John 2:21-22, “But He was speaking of the temple of His body. So when He was raised from the dead, His disciples remembered that He said this; and they believed the Scripture and the word which Jesus had spoken.”
These last three verses in chapter 2 are intriguing to me. John 2:23, “Now when He was in Jerusalem at the Passover, during the feast, many believed in His name, observing His signs which He was doing.” Again they saw the signs and believed in Him but this was not necessarily the kind of belief that led to salvation but at the least, they believed that He had some authority.
But if it was just that they were impressed by miracles and power and so forth because of these signs, it would be one thing but Jesus on His part says in verses 24 and 25, “But Jesus, on His part, was not entrusting Himself to them, for He knew all men, and because He did not need anyone to testify concerning man, for He Himself knew what was in man.” He had a unique insight into human nature. He understood then that all belief in Him was superficial if it didn’t have the idea of the need for forgiveness and the conviction of Him as the mediator of that forgiveness. You could believe about Him but entrusting one’s self to Him as the One who provides great forgiveness and newness of life is the key issue.
The point here is this. I see Jesus who knows us very, very well and there are many who straddle the fence. They want His works but not His word. The issue is always going to be one of the entrusting of one’s self to Him rather than merely being impressed by what He has done. In that sense, we have to approach Him on His terms and not on our own. He does not come just to meet our idea of our needs but He comes to meet our desperate need before God.
We see One who knows us through and through. To be perfectly frank with you, He has a knowledge that is divine. None of us can look and understand the motivational structure of others. We think we can. That’s the danger. Look at 1 Corinthians 4:3-5 where Paul speaks about this concept, “But to me it is a very small thing that I may be examined by you, or by any human court; in fact, I do not even examine myself.” For I’m conscious of nothing against myself, yet I’m not by this acquitted; the one who examines me is the Lord. (Note- In other words, I might have a clear conscience but that doesn’t mean before God all is well.) Therefore do not go on passing judgment before the time, but wait until the Lord comes who will both bring to light the things hidden in the darkness and disclose the motives of men’s hearts; and then each man’s praise will come to him from God.” He’s been talking about the judgment seat of Christ. It’s not a judgment of condemnation but one of reward.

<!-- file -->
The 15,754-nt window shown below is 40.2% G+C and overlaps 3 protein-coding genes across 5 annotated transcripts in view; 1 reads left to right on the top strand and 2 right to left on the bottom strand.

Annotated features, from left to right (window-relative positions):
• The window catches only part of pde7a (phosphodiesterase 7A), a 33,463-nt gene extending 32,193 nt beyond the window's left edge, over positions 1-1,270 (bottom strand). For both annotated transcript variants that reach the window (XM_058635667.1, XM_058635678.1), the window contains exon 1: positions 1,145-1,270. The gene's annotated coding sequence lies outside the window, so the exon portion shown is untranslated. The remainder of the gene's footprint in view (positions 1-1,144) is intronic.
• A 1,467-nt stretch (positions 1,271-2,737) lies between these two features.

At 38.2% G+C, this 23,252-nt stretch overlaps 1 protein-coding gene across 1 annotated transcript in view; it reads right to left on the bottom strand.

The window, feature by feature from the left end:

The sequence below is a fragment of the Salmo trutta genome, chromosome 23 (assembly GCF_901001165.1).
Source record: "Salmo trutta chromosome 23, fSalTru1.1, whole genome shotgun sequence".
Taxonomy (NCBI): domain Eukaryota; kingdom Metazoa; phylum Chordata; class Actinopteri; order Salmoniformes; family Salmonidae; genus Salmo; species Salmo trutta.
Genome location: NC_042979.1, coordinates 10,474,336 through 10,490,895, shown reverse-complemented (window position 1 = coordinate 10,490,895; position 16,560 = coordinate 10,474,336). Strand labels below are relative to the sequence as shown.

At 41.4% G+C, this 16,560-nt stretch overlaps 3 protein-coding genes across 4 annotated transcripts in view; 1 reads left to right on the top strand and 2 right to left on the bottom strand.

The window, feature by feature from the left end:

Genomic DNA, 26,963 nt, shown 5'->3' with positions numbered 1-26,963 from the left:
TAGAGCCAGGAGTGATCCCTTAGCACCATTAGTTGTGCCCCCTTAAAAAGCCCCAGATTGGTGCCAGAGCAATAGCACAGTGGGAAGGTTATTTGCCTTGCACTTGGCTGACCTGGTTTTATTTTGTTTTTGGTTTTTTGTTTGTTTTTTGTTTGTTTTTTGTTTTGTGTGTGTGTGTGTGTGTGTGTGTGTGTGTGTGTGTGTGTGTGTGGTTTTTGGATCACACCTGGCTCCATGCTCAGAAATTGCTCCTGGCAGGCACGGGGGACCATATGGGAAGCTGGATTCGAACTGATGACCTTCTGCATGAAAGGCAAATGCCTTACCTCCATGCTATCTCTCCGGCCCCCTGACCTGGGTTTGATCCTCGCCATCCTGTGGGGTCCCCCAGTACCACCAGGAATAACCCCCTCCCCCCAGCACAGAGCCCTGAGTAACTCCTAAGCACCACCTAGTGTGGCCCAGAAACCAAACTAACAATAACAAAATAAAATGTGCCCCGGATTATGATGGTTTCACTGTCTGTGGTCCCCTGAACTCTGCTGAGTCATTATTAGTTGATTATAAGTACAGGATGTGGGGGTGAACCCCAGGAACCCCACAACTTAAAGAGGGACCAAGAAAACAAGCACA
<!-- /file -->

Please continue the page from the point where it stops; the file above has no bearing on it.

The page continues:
To be perfectly frank with you there is this tension. I had heard about a particular minister who made a statement that troubled me. I wrestled with this concept but then, on the other hand, I wrestled with it because one does want to have an impact in this world. If you’ve been given great gifts wouldn’t you want to make an impact in this world? One struggles with this. How do we separate that desire to have an impact in the world with ambition? Here’s where it gets very tricky. We don’t even fully know our own motives. Is it possible for example for us to so assume that our zeal is for God’s house? That our zeal is to build something that will be honoring and pleasing to God but after a while, if we’re not careful, is it possible that our own identity gets so wrapped up in that thing that it becomes a projection of ourselves and yet we sacrifice supposing it’s other-centered? It’s totally self-denying and yet at the very core of it, could it possibly be something that is just an extension of one’s ego? I ask myself these questions. These are questions all of us must ask. I heard of a minister who said, “I don’t want to play second fiddle.” I thought about that and who wants to be second fiddle? But then I got to thinking a bit more about that. Is it possible because God’s economy is so radically different from our own that many who become, from the world’s point of view, second fiddle may have a greater reward in the kingdom of heaven than many who aspire to be the first violin? God’s not impressed with how many people we have an impact on, how many people we touch but rather the fidelity we have with what we have been given. I wrestle with this issue of motives because God knows my heart. I don’t even know myself let alone can I judge the motives of another. I’m here to tell you I sometimes do though I know I live in a glass house. That’s the problem. I often assume I know what their motives are. That scares me because I am not Jesus and I don’t know. He knows.
The amazing part about this text is He knows us through and through and still loves us. That’s the thing that stuns me, I mean really it does stun me, I ask Who am I, that the lord of all the earth Would care to know my name Would care to feel my hurt? Who am I, that the bright and morning star Would choose to light the way For my ever wandering heart?? Remember that phrase I told you before- the One who knows you best loves you most. Now I can’t put that together but He knows all our imaginations, all our foolishness, silliness, our foolish pride and all that, the coveting, our greed, our ambition, our envy, our secret pleasure when competitors or people in our industry stumble and at their downfall, our grieving at their successes when we thought we should’ve attained that success and yet He loves us and invites us to take what we do know of ourselves and to recommit that to what we know of Him.
Ok I’ve gone on for long enough for now!
Let me close in prayer. Father, we thank You that You have loved us even to the end and manifested this love. And this is love, not that we loved You but that You loved us and sent Your Son to be the satisfaction for our sins. May we, therefore, be a people knowing that we are beloved of You. Give us now the power, give us the security give us the sense of satisfaction in this life in Christ so that we can become people who love others as You have loved us. We pray in Jesus’ name. Amen.


Now on to part 4